I'm a pastor of the ELCA and, as many readers of this blog will know, I remain opposed to recent policy changes in the denomination allowing gays and lesbians in monogamous relationships to be ordained as pastors in the church. (By the way, current policy states that heterosexuals living in monogamous relationships without the benefit of marriage may not be ordained, unlike their gay and lesbian counterparts. Figure that one out, if you can.) My opposition to this policy change is based on the clear teaching of Scripture that the genders were created to express sexual intimacy in covenants of marriage involving one man and one woman (see: Genesis 2:18, 20-25; Exodus 20:14) and the overt Biblical condemnation of sexual expressions outside of lifetime heterosexual marriage (Leviticus 18:22*; numerous Biblical condemnations of fornication, which is sexual intimacy outside of heterosexual marriage; Romans 1:26-27, where homosexual activity is seen as a consequence of humanity's utter disregard for God's will).
None of this discussion, so far as I'm concerned, has anything to do with the debate over gay marriage as legitimized by state governments, by the way. The state's interest in domestic relationships is entirely different from that of God and the Church.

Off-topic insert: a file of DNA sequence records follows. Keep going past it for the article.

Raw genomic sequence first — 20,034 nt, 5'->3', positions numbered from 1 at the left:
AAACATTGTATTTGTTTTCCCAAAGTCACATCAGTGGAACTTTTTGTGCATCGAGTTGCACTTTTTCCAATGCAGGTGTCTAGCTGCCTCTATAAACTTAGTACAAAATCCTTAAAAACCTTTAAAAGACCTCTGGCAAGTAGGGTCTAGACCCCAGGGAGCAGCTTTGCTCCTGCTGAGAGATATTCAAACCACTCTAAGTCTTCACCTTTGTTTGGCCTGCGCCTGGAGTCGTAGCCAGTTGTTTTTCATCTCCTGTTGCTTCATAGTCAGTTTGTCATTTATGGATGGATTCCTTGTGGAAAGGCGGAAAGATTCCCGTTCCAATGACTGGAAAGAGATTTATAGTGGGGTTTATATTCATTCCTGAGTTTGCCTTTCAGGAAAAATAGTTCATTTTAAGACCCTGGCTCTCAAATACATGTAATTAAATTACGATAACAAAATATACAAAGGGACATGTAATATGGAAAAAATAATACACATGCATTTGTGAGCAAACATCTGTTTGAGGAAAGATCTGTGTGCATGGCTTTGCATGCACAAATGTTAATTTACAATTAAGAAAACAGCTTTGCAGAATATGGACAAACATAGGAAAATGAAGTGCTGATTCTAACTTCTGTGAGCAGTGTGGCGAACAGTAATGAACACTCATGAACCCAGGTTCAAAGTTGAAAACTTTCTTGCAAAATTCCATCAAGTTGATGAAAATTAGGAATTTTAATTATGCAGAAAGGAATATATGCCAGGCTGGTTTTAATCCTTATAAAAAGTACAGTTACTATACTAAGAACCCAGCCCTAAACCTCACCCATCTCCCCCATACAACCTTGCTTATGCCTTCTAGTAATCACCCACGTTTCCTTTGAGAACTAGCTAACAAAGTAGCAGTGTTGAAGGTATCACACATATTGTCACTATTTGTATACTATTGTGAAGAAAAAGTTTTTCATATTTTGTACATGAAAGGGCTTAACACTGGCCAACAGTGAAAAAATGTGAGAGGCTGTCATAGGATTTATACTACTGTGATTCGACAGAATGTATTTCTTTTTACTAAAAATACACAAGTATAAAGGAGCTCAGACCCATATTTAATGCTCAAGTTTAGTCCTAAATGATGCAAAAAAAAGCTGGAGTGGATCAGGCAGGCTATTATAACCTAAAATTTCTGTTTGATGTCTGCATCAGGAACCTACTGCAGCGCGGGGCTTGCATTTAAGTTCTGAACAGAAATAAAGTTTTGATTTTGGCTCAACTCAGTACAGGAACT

Here, slightly revised for clarity, is how I responded to Holly's comment:
The question before the ELCA is not about friendliness or hospitality.
The Church should welcome all people and should stand for civil rights for all people.
The question before the ELCA rather, is whether we will stand under the authority of God's Word or will stand over it as its judge. "Unsinning" that which God calls sin is not an option.
Another question is whether we will uphold the Scripture's teachings on such issues as Jesus as "the way, and the truth, and the life." (See here, here, here, and here.) (There are no other pathways to God but through Jesus.)
Another is whether we will uphold the Scriptures' teachings on the physical resurrection of Jesus. (See here.)
Yet another question is if we will uphold the Scriptures' teaching that there will be a physical resurrection of the dead who trust in Christ as God and Savior. (See here.)
Yet all of the alternative views roused by these questions have been legitimized by the ordination of and the failure to discipline those pastors who adhere to them by the ELCA. For many of us, including myself, the actions of the ELCA last August are the official, public confirmations of the denomination's slide away from Christ, the Scriptures, and the Lutheran Confessions which has been ongoing for twenty-one years.
In the name of being friendly or nice, we as a denomination have often forgotten the Gospel and our call to share it with the world. (See here.) That, in fact, is the core purpose of the Church and everything we do should revolve around this Great Commission given to us by Christ Himself.